The elements that work here are those that work in all of John Green's novels, namely, the ample helpings of crackling wit and humor and the wonderful, believable friendships between the characters. The banter between Q and his pals sparkles with the kind of intelligent ribbing that real (well, real smart) friends regularly engage in. I don't see how someone could read the passage where the gang attacks a gas station convenience store like a race car pit crew and not burst out laughing. And that's just wonderful. Unfortunately, what isn't so great is the crushing weight of ideas that bog the story down, particularly at the end. I'm all for the discussion of philosophical ideas and looking at the world with introspection and depth, but, good lord, for page after page after page? Too many times, it felt like the novel ground to an abrupt, jarring halt to wedge in these discussions on the meaning of life.

I had other issues, especially with Margo. Although she was regularly described as this kind of once in a lifetime, spectacular creature, she never seemed all that special to me. Yes, she executed some clever pranks and had a nice record collection, but beyond that? Eh. I'd rather be shown how unique Margo is than have it force-fed to me through other characters' constant affirmations. Although, to be fair, this is the same problem I had with the title character in "Looking for Alaska," so maybe it's just me. It's possible. I also had some trouble with the shifts in tone. The many swings from lighthearted fun times to gravely serious moments struck me as rough and awkward. Several times, I felt like I was reading two different novels at once.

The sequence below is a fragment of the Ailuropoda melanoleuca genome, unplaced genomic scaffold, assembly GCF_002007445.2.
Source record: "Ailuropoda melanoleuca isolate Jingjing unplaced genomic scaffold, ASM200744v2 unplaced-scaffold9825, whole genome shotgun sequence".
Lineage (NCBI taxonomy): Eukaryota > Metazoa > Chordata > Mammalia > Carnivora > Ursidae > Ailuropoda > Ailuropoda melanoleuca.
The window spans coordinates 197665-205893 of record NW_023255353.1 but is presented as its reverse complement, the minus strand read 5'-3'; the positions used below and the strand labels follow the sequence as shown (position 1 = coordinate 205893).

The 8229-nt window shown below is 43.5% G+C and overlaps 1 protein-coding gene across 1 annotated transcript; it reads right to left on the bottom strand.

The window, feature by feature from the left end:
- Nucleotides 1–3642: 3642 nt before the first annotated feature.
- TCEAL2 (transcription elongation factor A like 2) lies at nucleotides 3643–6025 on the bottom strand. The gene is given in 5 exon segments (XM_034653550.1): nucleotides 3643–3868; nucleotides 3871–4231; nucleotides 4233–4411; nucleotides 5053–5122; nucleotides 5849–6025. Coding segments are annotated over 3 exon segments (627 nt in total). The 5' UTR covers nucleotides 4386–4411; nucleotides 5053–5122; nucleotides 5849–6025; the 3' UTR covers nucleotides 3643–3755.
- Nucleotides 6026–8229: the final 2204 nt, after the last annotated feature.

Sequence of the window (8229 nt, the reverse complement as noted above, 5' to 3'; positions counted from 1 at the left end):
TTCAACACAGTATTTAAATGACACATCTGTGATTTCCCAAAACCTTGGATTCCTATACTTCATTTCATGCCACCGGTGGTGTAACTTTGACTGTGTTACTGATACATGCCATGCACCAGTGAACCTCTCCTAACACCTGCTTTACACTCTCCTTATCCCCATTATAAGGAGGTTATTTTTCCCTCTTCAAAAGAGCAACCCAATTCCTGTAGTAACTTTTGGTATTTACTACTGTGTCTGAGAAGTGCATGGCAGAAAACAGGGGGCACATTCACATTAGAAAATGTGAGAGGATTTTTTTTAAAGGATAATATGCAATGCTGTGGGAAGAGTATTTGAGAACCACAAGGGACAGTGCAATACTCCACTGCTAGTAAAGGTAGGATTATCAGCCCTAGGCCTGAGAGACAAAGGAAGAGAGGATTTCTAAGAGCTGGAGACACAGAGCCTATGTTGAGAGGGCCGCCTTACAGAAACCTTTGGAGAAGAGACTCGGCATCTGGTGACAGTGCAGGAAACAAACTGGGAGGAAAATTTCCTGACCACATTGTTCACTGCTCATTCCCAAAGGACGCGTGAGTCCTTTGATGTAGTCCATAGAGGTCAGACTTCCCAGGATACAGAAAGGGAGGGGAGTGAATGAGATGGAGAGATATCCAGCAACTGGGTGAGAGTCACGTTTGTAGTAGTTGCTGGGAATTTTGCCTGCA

Listen, I think smart high school age teens, YA lit lovers, and librarians will probably find a lot to like here. And John Green certainly has a large fan base ready to devour his latest book, meaning that my lone criticism may not even stand for much. But I expected so much more, and, to be honest, I left this one feeling rather disappointed. See what you think. Hopefully, you'll like it more than I did.


Posted by on October 13, 2008 in Uncategorized


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“Savvy” by Ingrid Law


I have started so many books recently only to set them aside through a toxic combination of restlessness and boredom. We're talking dozens here. What a relief it was, then, to pick up Ingrid Law's delightful, quirky novel "Savvy" and roll straight through it, laughing often along the way. This is a sweet, offbeat, wholesome novel about what happens when Mississippi ("Mibs") Beaumont turns thirteen. The Beaumont family are very different from other folks. On a Beaumont's thirteenth birthday, he or she discovers their "savvy," which is basically an exceptional talent or ability unique to the family. Mibs' grandpa can literally move mountains, her brother Rocket conducts electricity, and her brother Fish can summon powerful storms. A savvy takes some "scumbling" to keep in line, so until a Beaumont learns to control this innate power, strange occurrences — like rogue hurricanes and power outages — have been known to occur.